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Advanced P-Band Spaceborne Radar System

A new imaging approach can overcome the fundamental limitations of conventional radar systems. Goddard Space Flight Center, Greenbelt, Maryland Low-cost, flexible spaceborne radar architectures are needed to provide critical data for Earth and science applications. An instrument concept was developed for an advanced spaceborne radar system that can measure terrestrial biomass (woody mass per unit area), ecosystem structure (height and density), and extent on a global scale. The PNTB band polarimetric radar architecture employs advanced techniques to increase the science value of the measurements while achieving it at a lower cost. The spaceborne radar concept leverages the existing airborne L-band digital beamforming synthetic aperture radar (DBSAR) and the new P-band digital beamforming (DBF) polarimetric and interferometric EcoSAR (ESTO IIP) architectures that employ DBF and reconfigurable hardware to provide advanced radar capabilities not possible with conventional radar instruments.

Posted in: Physical Sciences, Briefs, TSP

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Global Fire Detection Constellation

Small satellites could monitor and process images to track fires from space. NASA’s Jet Propulsion Laboratory, Pasadena, California Wildfires that start in backcountry areas sometimes burn for hours before being detected and reported. Satellites offer a vantage point from which infrared sensors can detect fires. Individual satellites in low Earth orbit (LEO) offer infrequent overpasses, making the delay from ignition to detection unacceptably long. Geostationary satellites offer a platform from which to maintain a round-the-clock vigil, but lack geographic precision, and cannot detect a rather small fire within a large pixel definitively above noise.

Posted in: Physical Sciences, Briefs, TSP

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Compact Solid-State Entangled Photon Source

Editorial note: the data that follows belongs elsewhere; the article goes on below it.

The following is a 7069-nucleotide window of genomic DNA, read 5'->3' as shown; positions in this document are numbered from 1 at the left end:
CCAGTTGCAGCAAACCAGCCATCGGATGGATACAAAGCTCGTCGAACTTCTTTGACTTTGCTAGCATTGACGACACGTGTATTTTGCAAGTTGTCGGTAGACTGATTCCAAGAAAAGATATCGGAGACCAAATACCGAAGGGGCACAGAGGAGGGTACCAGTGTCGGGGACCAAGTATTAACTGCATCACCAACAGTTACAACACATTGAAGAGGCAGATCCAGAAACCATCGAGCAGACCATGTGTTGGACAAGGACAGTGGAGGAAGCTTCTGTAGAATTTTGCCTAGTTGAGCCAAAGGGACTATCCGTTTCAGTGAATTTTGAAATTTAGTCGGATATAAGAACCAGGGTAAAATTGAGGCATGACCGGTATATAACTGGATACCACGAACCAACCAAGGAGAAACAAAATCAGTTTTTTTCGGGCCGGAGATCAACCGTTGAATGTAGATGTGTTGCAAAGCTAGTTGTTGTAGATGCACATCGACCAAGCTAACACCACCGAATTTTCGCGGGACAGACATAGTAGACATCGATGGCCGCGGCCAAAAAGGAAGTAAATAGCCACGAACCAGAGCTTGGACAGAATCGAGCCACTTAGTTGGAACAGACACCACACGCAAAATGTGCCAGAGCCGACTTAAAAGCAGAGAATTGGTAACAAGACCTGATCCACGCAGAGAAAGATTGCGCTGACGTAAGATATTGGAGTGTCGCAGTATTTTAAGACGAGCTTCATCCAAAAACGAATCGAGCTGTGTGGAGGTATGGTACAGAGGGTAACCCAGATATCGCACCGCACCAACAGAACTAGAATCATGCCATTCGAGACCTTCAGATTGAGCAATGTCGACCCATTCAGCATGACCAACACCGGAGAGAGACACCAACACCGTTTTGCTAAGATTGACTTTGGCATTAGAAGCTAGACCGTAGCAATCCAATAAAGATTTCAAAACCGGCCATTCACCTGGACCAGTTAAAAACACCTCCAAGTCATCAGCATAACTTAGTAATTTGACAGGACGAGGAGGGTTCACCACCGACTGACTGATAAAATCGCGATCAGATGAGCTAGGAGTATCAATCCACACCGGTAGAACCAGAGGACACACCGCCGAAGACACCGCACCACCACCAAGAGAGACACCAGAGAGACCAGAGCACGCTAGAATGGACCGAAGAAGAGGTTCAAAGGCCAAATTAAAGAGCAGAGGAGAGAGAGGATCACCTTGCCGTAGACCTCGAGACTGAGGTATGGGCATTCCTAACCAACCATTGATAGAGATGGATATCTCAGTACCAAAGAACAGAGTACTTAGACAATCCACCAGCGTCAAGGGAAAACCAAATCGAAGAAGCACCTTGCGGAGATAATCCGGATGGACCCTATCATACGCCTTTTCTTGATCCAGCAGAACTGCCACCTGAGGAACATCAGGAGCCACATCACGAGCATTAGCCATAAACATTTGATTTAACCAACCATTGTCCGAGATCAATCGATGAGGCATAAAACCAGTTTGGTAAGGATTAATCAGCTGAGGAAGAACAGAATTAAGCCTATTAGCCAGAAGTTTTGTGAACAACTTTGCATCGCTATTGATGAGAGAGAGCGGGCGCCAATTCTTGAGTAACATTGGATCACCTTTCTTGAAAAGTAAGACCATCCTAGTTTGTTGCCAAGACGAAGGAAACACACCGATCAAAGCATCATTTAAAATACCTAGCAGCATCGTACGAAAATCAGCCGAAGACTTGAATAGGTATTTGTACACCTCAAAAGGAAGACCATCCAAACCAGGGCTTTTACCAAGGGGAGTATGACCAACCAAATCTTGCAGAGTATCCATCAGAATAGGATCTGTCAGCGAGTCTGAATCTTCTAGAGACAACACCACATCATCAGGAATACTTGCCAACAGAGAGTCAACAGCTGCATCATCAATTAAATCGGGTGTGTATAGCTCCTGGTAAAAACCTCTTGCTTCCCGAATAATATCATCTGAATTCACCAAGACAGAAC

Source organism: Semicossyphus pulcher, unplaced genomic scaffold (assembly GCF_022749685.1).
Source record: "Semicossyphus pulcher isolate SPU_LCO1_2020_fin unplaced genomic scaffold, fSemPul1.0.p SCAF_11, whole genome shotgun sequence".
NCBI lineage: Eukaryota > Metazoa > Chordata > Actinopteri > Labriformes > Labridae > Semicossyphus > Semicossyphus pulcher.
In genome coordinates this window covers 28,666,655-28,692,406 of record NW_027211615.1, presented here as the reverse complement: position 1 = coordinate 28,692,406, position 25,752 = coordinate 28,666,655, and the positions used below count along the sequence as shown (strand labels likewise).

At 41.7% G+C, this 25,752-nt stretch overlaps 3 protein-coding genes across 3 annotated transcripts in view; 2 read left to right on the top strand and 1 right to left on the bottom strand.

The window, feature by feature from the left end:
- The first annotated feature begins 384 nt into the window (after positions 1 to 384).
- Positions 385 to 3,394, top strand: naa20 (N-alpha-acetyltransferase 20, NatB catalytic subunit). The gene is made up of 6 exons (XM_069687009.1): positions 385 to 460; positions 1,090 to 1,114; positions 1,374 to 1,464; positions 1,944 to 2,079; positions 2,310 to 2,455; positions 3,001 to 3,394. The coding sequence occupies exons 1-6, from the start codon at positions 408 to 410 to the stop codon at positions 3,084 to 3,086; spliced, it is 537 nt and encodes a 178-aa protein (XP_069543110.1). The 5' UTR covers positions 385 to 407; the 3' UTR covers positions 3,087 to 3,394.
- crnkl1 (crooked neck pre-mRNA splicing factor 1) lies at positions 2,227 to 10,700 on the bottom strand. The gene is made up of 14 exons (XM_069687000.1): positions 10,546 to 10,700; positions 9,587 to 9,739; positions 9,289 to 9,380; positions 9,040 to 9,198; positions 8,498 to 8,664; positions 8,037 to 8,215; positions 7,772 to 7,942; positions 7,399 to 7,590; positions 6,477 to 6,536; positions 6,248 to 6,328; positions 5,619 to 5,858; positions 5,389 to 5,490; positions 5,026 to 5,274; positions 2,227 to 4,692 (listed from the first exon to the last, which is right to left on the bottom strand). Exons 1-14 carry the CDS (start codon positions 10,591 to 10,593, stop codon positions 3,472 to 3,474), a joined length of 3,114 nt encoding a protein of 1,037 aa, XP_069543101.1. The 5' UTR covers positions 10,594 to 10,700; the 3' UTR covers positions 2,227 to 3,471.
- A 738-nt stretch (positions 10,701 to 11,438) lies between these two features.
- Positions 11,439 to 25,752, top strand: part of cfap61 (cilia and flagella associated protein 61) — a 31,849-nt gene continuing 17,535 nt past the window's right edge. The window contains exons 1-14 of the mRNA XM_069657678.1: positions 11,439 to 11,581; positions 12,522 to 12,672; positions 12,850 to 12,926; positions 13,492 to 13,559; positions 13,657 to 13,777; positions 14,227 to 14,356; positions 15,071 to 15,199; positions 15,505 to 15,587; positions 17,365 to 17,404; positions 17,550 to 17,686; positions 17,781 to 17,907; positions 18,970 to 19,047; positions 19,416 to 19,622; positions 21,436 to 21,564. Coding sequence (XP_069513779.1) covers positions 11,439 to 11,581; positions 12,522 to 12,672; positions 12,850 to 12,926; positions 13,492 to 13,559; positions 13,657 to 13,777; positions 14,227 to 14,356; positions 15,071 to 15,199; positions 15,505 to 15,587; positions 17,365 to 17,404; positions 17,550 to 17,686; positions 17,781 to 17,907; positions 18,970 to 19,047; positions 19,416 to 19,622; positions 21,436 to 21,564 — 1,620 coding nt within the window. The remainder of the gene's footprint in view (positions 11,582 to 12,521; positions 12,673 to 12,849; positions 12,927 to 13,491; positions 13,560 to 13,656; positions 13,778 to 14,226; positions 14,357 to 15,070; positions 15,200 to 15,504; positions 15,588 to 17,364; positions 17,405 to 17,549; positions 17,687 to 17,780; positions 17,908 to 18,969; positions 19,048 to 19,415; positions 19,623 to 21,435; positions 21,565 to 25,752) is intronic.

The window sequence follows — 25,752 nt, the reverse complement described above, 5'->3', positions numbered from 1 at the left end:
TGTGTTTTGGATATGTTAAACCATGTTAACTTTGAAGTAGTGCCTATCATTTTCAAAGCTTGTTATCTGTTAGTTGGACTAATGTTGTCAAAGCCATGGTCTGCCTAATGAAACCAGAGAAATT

John H. Glenn Research Center, Cleveland, Ohio In the fields of quantum information, quantum optics, quantum cryptography, and quantum communications, there is a need to generate entangled photon pairs. The entangled photon pairs are described by an inseparable wave equation such that if a measurement is performed on one photon, its twin’s photon state is completely determined. The problem up to now is that these sources of entangled photons require large, expensive, and power-intensive Ar-ion lasers to generate light in the UV to pump a nonlinear crystal to produce spontaneous parametric down conversion (SPDC). The SPDC process generates a pair of photons (the signal and the idler) whose momentum and energy sum up to equal the initial pump photon.

Posted in: Physical Sciences, Briefs, TSP

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Interface Validation for Distributed Software Systems

Goddard Space Flight Center, Greenbelt, Maryland As a result of performing IV&V (Independent Verification and Validation) on Space Station software, a number of interface faults were found during integrated testing or actual software deployment. Faults found at this late phase of the software development lifecycle are very expensive to fix. Other research indicates that significant cost savings can be realized if these types of faults can be discovered at earlier software development lifecycle phases, such as specification or coding. A need was determined for processes, procedures, and tools that will reliably identify interface faults during these earlier software development lifecycle phases. The ability to perform interface validation during earlier phases will reduce costly fixes due to interface faults discovered during later software development phases.